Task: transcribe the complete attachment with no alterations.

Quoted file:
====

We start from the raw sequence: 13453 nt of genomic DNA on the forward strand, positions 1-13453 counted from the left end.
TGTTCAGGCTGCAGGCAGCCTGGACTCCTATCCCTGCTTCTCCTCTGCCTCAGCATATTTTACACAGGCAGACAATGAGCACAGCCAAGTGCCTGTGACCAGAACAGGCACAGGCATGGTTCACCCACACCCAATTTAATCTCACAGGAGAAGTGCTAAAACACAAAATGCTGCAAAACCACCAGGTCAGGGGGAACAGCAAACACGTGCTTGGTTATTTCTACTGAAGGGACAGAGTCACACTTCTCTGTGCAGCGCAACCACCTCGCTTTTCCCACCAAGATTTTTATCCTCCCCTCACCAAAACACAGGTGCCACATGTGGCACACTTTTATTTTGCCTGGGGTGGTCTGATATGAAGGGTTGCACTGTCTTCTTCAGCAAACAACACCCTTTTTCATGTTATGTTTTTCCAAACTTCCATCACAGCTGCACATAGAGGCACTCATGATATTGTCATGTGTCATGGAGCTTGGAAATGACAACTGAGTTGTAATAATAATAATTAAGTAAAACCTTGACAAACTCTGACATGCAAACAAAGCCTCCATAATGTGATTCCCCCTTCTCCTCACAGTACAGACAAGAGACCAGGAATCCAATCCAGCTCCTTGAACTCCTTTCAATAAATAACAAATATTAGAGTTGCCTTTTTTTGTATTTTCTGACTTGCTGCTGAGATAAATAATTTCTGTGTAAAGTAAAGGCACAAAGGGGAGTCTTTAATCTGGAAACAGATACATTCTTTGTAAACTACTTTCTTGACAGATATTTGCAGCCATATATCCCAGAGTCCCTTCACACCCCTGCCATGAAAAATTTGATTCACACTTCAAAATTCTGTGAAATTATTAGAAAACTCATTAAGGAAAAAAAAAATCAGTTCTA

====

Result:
We start from the raw sequence: 13453 nt of genomic DNA on the forward strand, positions 1-13453 counted from the left end.
TGTTCAGGCTGCAGGCAGCCTGGACTCCTATCCCTGCTTCTCCTCTGCCTCAGCATATTTTACACAGGCAGACAATGAGCACAGCCAAGTGCCTGTGACCAGAACAGGCACAGGCATGGTTCACCCACACCCAATTTAATCTCACAGGAGAAGTGCTAAAACACAAAATGCTGCAAAACCACCAGGTCAGGGGGAACAGCAAACACGTGCTTGGTTATTTCTACTGAAGGGACAGAGTCACACTTCTCTGTGCAGCGCAACCACCTCGCTTTTCCCACCAAGATTTTTATCCTCCCCTCACCAAAACACAGGTGCCACATGTGGCACACTTTTATTTTGCCTGGGGTGGTCTGATATGAAGGGTTGCACTGTCTTCTTCAGCAAACAACACCCTTTTTCATGTTATGTTTTTCCAAACTTCCATCACAGCTGCACATAGAGGCACTCATGATATTGTCATGTGTCATGGAGCTTGGAAATGACAACTGAGTTGTAATAATAATAATTAAGTAAAACCTTGACAAACTCTGACATGCAAACAAAGCCTCCATAATGTGATTCCCCCTTCTCCTCACAGTACAGACAAGAGACCAGGAATCCAATCCAGCTCCTTGAACTCCTTTCAATAAATAACAAATATTAGAGTTGCCTTTTTTTGTATTTTCTGACTTGCTGCTGAGATAAATAATTTCTGTGTAAAGTAAAGGCACAAAGGGGAGTCTTTAATCTGGAAACAGATACATTCTTTGTAAACTACTTTCTTGACAGATATTTGCAGCCATATATCCCAGAGTCCCTTCACACCCCTGCCATGAAAAATTTGATTCACACTTCAAAATTCTGTGAAATTATTAGAAAACTCATTAAGGAAAAAAAAAATCAGTTCTA